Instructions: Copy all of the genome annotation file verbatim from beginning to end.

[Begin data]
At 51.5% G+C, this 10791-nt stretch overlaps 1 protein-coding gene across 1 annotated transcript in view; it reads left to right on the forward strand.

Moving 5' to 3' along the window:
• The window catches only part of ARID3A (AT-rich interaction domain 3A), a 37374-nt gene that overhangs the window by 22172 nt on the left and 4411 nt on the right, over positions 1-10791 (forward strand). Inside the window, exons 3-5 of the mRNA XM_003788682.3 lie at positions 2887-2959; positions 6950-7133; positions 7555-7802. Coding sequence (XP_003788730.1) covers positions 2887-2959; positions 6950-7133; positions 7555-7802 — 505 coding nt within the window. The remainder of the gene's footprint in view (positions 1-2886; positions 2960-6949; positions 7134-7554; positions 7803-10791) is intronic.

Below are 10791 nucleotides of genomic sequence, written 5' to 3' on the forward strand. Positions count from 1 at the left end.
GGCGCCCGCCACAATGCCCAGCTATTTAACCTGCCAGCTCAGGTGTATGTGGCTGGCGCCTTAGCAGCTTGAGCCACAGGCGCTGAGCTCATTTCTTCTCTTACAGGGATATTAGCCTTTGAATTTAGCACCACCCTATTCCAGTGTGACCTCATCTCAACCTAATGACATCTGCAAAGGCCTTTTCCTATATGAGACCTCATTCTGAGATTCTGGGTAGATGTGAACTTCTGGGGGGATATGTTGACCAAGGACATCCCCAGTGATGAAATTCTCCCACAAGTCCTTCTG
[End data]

At 51.5% G+C, this 10791-nt stretch overlaps 1 protein-coding gene across 1 annotated transcript in view; it reads left to right on the forward strand.

Moving 5' to 3' along the window:
• The window catches only part of ARID3A (AT-rich interaction domain 3A), a 37374-nt gene that overhangs the window by 22172 nt on the left and 4411 nt on the right, over positions 1-10791 (forward strand). Inside the window, exons 3-5 of the mRNA XM_003788682.3 lie at positions 2887-2959; positions 6950-7133; positions 7555-7802. Coding sequence (XP_003788730.1) covers positions 2887-2959; positions 6950-7133; positions 7555-7802 — 505 coding nt within the window. The remainder of the gene's footprint in view (positions 1-2886; positions 2960-6949; positions 7134-7554; positions 7803-10791) is intronic.

Below are 10791 nucleotides of genomic sequence, written 5' to 3' on the forward strand. Positions count from 1 at the left end.
GGCGCCCGCCACAATGCCCAGCTATTTAACCTGCCAGCTCAGGTGTATGTGGCTGGCGCCTTAGCAGCTTGAGCCACAGGCGCTGAGCTCATTTCTTCTCTTACAGGGATATTAGCCTTTGAATTTAGCACCACCCTATTCCAGTGTGACCTCATCTCAACCTAATGACATCTGCAAAGGCCTTTTCCTATATGAGACCTCATTCTGAGATTCTGGGTAGATGTGAACTTCTGGGGGGATATGTTGACCAAGGACATCCCCAGTGATGAAATTCTCCCACAAGTCCTTCTG